N. Korea‘s verbal threats
South Koreans have long been accustomed to abusive verbal threats from the North, most of which end in provocative rhetoric. They have also wisely avoided some deadly North Korean provocations from escalating into a major war. However, many people are perplexed about the latest verbal threats.
The latest ones came in an unusual announcement by the North Korean military supreme command on April 23, specifically targeting President Lee Myung-bak and some media organizations in the South. The North’s military threatened that it would “launch special actions that will reduce the (South Korean) bases of provocation to ashes in three or four minutes.”
Across the North, there were a series of angry statements and rallies protesting the South by several state organizations, all in competition to show their loyalty to their new young leader Kim Jong-un. On April 25, marking the 80th anniversary of its founding, the North Korean military renewed its threat “to stage a retaliatory sacred war” against the South Korean president “to cut off the windpipes of and destroy those who provoke.”
The North accused President Lee of having “insulted our ‘highest dignity,” a reference to his criticism of Pyongyang’s rocket launch and its militant policy on the occasion of celebrating the centennial of its founder Kim Il-sung’s birth.
President Lee had said the estimated $850 million spent on the rocket should have been used to buy food for the people and that the North should carry out land reform by privatizing state-owned agricultural land to improve the livelihood of the people.
Washington was saying very much the same thing through the White House and the State Department. However, Pyongyang did not wage the same kind of verbal attack on the United States. The North’s foreign ministry complained that the United States has double standards on the proliferation of nuclear and missile development by singling out North Korea to oppose its rocket program, while being silent on India and other countries that develop such weapons.
After the North’s failed rocket launch, the South displayed its own cruise missiles it claimed were capable of striking any part of North Korea and targeting the window of any room in the North, an insinuation that Kim Jong-un may not be safe if he started a war.
Most pundits in Seoul believed that while the President’s views were right, it might have been imprudent to express them publicly, as they would only instigate North Korean provocation. Others shared the view that the President said the right thing in support of his principled policy towards the recalcitrant, wrong-headed North Korean policy.
There is no way to know whether the latest threats are just empty words designed to scare the South or if they would be actually carried out. If the North were serious, what form of attack would it be that can “reduce the targets to ashes in three or four minutes”?
It is possible to speculate that the “special actions by the revolutionary forces” might include a range of possible attacks, including cyber attacks to paralyze government functions or operations of critical utility systems including power, gas and communications. North Korean commandos might carry out a suicide mission to blow up an atomic power plant or use bio-chemical weapons on a subway system that would instantly kill thousands of people.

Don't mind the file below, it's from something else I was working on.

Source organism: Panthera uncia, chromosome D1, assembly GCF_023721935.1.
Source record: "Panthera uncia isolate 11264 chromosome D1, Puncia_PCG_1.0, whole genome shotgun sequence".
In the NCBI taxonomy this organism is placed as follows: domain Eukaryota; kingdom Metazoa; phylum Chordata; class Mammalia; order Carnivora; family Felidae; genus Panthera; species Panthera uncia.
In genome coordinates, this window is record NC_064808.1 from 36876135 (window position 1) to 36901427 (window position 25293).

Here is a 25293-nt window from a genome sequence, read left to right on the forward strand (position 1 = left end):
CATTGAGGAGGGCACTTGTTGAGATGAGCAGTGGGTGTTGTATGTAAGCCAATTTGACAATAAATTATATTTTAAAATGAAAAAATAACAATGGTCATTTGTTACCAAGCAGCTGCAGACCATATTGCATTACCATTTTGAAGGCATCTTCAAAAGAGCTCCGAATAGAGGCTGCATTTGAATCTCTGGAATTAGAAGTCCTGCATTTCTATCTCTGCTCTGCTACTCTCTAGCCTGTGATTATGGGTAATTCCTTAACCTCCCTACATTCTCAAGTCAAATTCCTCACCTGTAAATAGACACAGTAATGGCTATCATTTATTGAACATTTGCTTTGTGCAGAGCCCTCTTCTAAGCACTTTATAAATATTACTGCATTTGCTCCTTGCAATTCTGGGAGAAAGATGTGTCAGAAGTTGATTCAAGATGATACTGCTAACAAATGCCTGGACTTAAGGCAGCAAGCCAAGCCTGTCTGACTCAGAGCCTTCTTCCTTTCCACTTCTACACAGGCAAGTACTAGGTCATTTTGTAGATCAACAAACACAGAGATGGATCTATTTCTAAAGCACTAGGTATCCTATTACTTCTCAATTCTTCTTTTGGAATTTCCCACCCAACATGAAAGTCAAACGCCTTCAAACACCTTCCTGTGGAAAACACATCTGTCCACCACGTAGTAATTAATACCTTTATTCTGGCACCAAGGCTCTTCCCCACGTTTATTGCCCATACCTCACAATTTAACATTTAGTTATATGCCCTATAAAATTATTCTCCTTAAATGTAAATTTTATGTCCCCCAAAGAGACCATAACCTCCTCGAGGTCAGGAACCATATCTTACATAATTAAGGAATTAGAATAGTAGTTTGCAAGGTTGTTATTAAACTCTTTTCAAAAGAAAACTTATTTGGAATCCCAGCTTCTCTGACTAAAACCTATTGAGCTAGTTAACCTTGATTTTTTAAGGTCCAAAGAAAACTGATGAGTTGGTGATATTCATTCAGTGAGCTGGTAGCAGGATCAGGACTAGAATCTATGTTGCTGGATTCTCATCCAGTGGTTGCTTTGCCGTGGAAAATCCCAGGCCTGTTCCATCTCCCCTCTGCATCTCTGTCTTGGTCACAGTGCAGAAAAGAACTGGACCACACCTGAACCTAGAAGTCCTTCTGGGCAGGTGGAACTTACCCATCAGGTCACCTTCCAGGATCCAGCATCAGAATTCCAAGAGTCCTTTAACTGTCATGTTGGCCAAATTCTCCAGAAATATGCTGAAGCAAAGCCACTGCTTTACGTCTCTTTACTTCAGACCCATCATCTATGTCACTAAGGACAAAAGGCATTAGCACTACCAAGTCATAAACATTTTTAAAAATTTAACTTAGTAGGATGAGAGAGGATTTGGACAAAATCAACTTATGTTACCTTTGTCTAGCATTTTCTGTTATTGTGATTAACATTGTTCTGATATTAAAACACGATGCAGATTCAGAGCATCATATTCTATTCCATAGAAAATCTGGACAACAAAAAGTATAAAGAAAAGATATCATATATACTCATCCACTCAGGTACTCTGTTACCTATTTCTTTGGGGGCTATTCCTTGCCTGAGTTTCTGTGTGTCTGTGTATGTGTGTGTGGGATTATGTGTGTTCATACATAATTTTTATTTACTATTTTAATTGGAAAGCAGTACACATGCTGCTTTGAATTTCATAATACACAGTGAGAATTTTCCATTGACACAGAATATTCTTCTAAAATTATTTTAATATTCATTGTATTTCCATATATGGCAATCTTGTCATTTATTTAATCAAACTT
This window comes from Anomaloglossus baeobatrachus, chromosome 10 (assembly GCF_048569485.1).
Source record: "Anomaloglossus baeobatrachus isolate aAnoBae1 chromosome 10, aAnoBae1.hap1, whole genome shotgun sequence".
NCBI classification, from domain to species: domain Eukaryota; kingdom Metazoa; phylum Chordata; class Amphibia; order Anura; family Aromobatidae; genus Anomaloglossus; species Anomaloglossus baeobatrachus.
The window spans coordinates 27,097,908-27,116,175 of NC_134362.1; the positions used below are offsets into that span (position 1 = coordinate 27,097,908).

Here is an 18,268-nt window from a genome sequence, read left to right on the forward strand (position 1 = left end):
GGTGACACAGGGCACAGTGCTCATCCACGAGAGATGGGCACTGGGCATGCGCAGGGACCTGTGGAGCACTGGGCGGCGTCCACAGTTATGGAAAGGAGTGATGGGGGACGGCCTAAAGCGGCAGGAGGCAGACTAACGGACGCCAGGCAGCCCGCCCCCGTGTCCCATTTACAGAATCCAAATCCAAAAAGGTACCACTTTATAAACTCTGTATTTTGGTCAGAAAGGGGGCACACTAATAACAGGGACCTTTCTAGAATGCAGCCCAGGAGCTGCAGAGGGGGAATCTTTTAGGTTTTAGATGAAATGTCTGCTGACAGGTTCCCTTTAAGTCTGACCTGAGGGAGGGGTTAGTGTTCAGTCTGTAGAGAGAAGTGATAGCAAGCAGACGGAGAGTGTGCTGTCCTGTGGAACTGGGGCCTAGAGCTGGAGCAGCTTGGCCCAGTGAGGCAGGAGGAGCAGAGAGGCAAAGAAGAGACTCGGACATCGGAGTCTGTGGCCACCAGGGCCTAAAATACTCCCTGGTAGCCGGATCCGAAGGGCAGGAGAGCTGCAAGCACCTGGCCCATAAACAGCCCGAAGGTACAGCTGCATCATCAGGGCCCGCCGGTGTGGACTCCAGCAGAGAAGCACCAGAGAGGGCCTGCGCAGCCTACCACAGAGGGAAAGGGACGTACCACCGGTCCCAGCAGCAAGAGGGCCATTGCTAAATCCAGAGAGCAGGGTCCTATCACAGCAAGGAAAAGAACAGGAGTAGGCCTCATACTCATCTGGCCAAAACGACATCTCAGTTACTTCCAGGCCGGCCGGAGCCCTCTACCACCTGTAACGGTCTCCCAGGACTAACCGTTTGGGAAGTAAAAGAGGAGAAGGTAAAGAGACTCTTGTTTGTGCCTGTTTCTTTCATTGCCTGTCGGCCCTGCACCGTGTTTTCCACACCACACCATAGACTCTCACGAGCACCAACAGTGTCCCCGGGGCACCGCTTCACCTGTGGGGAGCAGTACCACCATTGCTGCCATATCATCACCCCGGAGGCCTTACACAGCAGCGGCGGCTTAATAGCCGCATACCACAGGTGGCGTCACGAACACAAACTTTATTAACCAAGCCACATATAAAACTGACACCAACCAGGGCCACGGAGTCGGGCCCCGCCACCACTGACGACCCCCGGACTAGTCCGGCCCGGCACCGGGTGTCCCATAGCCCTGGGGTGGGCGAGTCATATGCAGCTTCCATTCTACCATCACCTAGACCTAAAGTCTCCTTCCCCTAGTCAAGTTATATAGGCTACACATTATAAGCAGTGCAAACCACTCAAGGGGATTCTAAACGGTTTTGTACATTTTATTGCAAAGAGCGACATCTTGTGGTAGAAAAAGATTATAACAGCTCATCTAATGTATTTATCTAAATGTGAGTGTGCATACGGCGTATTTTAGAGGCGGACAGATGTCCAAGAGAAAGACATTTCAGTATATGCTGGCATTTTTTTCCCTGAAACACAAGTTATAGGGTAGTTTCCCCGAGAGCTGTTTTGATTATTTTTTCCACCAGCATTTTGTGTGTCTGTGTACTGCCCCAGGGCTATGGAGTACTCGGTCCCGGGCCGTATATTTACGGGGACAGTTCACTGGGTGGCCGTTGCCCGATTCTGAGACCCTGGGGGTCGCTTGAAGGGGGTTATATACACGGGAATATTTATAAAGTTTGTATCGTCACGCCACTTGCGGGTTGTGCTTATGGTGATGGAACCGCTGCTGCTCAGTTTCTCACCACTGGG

However, even if the North Koreans carried out their threats, they would likely limit or localize their attacks to avoid a large number of human casualties or serious consequences.
The North Korean leaders are not ready yet for such a suicidal war.
It is understandable that the North never liked the conservative Lee administration which consistently maintained a hard line policy on the North. The North Koreans know that the South’s President is going through a leadership crisis, stemming from the financial scandals of his close associates among other negative factors. And he barely has 10 months left of his term.
Nevertheless, the real reason behind the North’s demeaning name-calling of President Lee and waging threats against him at this point is confusing. The goal may be to divert people’s attention from the failed rocket launch or to solidify support for Kim Jong-un. Maybe Pyongyang is reacting to international condemnation of its continuing nuclear and missile development, while still seeking reengagement with the United States.
One visitor who witnessed Pyongyang’s April festivities, including the rocket launch, a military parade and Kim’s speech, told an audience in Seoul last week that Kim ordered Pyongyang’s admission of the rocket failure. The visitor said Kim seemed open and decisive but did not appear concerned about the consequences of his quick decisions.
For a more realistic threat, the North is likely to conduct a third nuclear test at any time. At present, there is nothing, except Kim’s decision, that will stop another nuclear test, plutonium or uranium based. The futility of Chinese pressure, American sanctions or cooperative U.S.-China efforts was never understood to be more real than now.
Pyongyang has already declared that it will continue its rocket launches, still claiming satellite rockets are not missiles. The North has known all along that their rocket launches are regarded by the United States and its allies as missile tests.
Clearly, more trouble will be coming from North Korea. What’s your take?
The writer is a visiting research professor at Korea University and a visiting professor at the University of North Korean Studies. He is also an adjunct professor at Johns Hopkins University School of Advanced International Studies. Reach him at email@example.com.